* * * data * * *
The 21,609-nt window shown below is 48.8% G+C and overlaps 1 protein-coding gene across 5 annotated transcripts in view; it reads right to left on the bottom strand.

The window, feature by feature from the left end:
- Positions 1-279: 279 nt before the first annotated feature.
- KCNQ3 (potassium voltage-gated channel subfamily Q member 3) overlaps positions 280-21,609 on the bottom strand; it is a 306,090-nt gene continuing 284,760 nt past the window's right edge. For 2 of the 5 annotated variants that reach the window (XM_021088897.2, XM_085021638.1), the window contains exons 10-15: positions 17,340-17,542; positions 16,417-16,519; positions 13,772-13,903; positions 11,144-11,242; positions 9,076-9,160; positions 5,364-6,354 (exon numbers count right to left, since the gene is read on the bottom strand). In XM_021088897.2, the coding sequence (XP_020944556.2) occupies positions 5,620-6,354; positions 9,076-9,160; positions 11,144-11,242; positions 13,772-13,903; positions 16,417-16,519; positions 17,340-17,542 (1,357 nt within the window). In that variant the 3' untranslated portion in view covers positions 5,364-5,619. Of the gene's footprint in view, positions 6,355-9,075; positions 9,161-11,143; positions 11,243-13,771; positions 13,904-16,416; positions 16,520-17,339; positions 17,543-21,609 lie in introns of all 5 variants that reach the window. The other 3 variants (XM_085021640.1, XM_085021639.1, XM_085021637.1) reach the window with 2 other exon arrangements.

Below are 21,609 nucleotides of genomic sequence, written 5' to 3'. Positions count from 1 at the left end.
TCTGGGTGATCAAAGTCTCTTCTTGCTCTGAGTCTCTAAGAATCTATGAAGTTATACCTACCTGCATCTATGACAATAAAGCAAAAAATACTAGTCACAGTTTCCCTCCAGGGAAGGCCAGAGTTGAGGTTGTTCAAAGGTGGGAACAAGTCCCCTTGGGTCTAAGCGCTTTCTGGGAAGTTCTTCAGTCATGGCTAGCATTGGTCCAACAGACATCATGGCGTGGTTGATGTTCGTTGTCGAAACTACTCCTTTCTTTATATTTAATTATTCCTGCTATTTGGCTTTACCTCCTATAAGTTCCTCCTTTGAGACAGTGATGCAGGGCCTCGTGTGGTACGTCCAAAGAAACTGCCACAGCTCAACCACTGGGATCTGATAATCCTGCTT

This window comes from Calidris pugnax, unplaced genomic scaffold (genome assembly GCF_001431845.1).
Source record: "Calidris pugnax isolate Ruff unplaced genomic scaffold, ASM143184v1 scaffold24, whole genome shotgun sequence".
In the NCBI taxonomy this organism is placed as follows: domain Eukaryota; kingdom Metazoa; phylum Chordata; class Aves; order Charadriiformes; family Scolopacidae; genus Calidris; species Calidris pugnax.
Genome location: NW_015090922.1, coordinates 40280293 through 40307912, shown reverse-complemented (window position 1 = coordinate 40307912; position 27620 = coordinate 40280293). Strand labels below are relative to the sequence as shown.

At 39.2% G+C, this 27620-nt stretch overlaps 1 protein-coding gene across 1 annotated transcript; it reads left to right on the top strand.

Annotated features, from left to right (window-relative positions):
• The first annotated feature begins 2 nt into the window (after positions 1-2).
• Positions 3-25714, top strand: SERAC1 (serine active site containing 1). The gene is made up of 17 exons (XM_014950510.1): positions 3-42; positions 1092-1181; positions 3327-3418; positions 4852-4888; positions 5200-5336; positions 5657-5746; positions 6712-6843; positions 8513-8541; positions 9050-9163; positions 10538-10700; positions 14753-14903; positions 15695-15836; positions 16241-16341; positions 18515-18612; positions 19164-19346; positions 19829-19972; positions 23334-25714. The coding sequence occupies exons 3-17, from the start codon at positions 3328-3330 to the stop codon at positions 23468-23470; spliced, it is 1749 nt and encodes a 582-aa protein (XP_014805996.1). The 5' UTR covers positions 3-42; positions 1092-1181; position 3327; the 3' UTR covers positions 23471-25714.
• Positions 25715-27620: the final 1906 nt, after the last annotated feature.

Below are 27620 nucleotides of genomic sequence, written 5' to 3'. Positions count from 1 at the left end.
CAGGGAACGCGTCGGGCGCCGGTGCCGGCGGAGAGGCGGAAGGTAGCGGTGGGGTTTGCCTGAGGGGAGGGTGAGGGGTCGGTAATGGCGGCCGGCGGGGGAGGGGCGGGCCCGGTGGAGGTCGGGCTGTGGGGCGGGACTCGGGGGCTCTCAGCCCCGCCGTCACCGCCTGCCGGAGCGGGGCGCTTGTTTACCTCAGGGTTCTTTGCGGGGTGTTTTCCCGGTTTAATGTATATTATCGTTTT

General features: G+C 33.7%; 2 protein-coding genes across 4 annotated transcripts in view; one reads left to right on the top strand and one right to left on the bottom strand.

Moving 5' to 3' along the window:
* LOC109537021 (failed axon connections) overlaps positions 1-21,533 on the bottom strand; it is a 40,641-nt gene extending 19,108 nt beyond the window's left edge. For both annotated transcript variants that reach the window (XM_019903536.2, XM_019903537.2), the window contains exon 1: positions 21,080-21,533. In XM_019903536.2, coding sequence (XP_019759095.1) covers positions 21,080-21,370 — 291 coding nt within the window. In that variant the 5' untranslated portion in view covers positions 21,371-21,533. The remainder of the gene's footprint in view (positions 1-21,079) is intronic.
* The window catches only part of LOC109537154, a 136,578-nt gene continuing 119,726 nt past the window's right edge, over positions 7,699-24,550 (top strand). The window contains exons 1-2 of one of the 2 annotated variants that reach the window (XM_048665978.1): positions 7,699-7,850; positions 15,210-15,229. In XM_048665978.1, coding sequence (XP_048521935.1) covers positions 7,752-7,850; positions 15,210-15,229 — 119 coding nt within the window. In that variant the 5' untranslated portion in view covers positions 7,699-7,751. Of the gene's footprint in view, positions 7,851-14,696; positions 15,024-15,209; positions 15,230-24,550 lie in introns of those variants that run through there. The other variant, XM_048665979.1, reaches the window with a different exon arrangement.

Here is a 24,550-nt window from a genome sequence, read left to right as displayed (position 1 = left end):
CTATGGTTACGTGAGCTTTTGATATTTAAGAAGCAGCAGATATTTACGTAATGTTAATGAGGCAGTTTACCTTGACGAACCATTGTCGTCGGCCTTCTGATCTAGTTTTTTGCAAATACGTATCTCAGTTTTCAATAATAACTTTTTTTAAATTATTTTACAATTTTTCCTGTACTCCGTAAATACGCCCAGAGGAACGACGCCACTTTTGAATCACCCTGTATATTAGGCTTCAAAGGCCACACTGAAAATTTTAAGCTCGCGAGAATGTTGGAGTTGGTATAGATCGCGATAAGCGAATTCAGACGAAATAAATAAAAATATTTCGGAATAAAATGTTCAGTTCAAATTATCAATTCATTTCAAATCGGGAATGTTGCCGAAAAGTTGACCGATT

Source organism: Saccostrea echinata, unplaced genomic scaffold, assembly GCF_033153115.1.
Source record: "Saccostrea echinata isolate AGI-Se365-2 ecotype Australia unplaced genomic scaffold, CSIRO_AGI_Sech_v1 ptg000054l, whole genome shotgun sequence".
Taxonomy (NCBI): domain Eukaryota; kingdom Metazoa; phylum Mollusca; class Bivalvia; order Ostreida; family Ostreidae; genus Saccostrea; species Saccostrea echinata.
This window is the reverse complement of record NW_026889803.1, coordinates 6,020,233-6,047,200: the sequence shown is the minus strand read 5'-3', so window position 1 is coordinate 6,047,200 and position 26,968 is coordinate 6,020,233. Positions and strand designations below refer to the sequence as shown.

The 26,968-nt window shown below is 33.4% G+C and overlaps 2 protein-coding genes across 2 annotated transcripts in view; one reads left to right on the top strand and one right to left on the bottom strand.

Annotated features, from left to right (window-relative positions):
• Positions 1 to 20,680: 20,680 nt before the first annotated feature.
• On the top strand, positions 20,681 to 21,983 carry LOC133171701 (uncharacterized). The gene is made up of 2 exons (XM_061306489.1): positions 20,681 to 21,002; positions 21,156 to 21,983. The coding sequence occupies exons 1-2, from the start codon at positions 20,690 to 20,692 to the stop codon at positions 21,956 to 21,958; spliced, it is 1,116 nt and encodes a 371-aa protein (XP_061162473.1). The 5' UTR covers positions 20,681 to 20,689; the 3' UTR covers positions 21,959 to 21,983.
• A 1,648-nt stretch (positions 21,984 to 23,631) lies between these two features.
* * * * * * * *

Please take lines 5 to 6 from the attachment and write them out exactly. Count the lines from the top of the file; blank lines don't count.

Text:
Below are 21,609 nucleotides of genomic sequence, written 5' to 3'. Positions count from 1 at the left end.
TCTGGGTGATCAAAGTCTCTTCTTGCTCTGAGTCTCTAAGAATCTATGAAGTTATACCTACCTGCATCTATGACAATAAAGCAAAAAATACTAGTCACAGTTTCCCTCCAGGGAAGGCCAGAGTTGAGGTTGTTCAAAGGTGGGAACAAGTCCCCTTGGGTCTAAGCGCTTTCTGGGAAGTTCTTCAGTCATGGCTAGCATTGGTCCAACAGACATCATGGCGTGGTTGATGTTCGTTGTCGAAACTACTCCTTTCTTTATATTTAATTATTCCTGCTATTTGGCTTTACCTCCTATAAGTTCCTCCTTTGAGACAGTGATGCAGGGCCTCGTGTGGTACGTCCAAAGAAACTGCCACAGCTCAACCACTGGGATCTGATAATCCTGCTT